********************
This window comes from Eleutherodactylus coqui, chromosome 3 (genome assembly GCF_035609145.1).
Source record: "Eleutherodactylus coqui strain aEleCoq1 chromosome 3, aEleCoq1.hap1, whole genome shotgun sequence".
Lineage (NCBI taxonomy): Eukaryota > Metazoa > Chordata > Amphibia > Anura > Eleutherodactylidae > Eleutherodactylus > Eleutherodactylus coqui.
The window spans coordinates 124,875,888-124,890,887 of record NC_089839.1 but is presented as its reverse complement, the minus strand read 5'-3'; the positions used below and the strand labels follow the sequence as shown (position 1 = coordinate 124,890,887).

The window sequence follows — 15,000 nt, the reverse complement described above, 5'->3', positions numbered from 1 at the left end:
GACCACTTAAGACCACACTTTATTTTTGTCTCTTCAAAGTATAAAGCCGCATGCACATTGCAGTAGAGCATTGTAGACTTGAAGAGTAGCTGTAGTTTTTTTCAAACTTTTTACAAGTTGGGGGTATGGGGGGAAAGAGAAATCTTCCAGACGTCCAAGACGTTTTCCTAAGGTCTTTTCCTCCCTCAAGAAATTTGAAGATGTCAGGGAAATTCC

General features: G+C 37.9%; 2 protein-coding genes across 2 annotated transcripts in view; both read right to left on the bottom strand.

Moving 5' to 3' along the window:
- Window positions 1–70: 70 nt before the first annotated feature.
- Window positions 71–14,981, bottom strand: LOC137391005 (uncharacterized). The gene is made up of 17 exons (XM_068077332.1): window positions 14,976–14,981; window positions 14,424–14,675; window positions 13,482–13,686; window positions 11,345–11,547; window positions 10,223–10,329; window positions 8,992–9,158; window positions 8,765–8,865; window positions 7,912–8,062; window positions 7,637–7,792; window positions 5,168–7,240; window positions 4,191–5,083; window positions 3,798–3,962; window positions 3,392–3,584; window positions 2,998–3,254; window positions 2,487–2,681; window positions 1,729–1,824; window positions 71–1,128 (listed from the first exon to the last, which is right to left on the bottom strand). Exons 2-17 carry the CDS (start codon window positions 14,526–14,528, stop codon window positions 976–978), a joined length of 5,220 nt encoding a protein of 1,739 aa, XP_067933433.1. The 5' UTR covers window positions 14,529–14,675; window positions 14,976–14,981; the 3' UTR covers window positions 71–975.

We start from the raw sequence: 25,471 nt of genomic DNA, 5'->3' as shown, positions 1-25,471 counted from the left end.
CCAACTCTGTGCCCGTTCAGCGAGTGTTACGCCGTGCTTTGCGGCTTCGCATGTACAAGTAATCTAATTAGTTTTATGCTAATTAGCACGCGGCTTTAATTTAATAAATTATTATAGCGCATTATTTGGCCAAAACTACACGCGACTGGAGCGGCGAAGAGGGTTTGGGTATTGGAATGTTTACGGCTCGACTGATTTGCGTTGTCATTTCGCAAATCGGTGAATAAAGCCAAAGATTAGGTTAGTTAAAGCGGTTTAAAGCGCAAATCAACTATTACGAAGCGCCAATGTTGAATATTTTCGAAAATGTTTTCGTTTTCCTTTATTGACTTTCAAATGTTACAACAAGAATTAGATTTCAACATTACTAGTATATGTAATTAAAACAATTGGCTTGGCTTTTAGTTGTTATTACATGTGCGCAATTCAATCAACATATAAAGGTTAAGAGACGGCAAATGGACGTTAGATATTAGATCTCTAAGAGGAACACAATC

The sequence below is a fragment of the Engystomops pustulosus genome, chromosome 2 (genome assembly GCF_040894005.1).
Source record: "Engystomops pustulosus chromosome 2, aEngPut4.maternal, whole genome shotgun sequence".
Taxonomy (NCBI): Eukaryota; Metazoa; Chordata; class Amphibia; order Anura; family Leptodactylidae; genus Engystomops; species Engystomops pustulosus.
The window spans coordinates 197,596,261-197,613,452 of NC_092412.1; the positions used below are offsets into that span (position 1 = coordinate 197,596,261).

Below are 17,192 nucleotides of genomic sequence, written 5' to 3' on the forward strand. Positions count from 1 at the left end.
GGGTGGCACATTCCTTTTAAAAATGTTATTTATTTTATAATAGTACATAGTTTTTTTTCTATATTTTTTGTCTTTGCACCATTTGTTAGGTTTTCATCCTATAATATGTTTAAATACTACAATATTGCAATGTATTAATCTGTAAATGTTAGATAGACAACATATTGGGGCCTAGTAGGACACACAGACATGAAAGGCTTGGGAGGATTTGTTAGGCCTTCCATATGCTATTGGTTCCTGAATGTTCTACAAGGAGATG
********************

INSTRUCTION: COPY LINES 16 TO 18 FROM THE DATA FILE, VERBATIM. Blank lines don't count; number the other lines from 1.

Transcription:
The window spans coordinates 197,596,261-197,613,452 of NC_092412.1; the positions used below are offsets into that span (position 1 = coordinate 197,596,261).

Below are 17,192 nucleotides of genomic sequence, written 5' to 3' on the forward strand. Positions count from 1 at the left end.
GGGTGGCACATTCCTTTTAAAAATGTTATTTATTTTATAATAGTACATAGTTTTTTTTCTATATTTTTTGTCTTTGCACCATTTGTTAGGTTTTCATCCTATAATATGTTTAAATACTACAATATTGCAATGTATTAATCTGTAAATGTTAGATAGACAACATATTGGGGCCTAGTAGGACACACAGACATGAAAGGCTTGGGAGGATTTGTTAGGCCTTCCATATGCTATTGGTTCCTGAATGTTCTACAAGGAGATG